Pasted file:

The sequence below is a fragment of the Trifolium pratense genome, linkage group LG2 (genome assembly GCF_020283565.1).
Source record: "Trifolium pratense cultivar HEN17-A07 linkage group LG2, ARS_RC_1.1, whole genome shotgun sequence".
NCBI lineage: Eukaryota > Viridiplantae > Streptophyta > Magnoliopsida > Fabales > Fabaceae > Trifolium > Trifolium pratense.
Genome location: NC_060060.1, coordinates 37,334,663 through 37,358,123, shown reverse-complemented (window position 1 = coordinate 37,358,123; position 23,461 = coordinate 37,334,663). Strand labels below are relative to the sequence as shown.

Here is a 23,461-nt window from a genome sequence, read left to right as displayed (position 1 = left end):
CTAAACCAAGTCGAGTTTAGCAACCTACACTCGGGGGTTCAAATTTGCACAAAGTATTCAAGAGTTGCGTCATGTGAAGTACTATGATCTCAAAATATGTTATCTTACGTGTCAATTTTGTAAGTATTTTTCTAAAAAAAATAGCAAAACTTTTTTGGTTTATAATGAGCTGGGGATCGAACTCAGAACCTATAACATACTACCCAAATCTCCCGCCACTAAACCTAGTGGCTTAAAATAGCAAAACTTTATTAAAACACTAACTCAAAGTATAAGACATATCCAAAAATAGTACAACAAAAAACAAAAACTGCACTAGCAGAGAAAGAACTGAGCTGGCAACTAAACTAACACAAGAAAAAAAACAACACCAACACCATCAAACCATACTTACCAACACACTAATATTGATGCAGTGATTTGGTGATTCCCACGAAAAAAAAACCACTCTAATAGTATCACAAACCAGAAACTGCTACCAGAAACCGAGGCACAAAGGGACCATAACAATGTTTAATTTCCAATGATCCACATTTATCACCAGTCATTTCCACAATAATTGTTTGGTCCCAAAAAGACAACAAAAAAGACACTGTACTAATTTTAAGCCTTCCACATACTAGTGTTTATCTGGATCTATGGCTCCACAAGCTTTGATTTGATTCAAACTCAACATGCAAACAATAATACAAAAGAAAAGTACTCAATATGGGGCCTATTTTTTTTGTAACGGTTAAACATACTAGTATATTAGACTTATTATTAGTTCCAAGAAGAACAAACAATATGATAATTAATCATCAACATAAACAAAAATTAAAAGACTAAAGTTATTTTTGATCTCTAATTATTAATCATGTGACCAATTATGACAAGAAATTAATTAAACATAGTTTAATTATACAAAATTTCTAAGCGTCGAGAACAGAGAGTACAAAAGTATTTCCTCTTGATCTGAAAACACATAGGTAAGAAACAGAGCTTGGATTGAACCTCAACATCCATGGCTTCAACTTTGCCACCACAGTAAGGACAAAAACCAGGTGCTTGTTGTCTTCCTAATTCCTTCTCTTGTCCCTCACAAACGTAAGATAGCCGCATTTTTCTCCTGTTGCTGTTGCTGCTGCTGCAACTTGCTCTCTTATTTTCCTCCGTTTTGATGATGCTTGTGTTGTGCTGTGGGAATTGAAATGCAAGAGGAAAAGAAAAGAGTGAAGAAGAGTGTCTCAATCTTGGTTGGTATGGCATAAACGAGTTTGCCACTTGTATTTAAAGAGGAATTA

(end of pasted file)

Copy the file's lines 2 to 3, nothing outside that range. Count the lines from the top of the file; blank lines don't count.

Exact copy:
Source record: "Trifolium pratense cultivar HEN17-A07 linkage group LG2, ARS_RC_1.1, whole genome shotgun sequence".
NCBI lineage: Eukaryota > Viridiplantae > Streptophyta > Magnoliopsida > Fabales > Fabaceae > Trifolium > Trifolium pratense.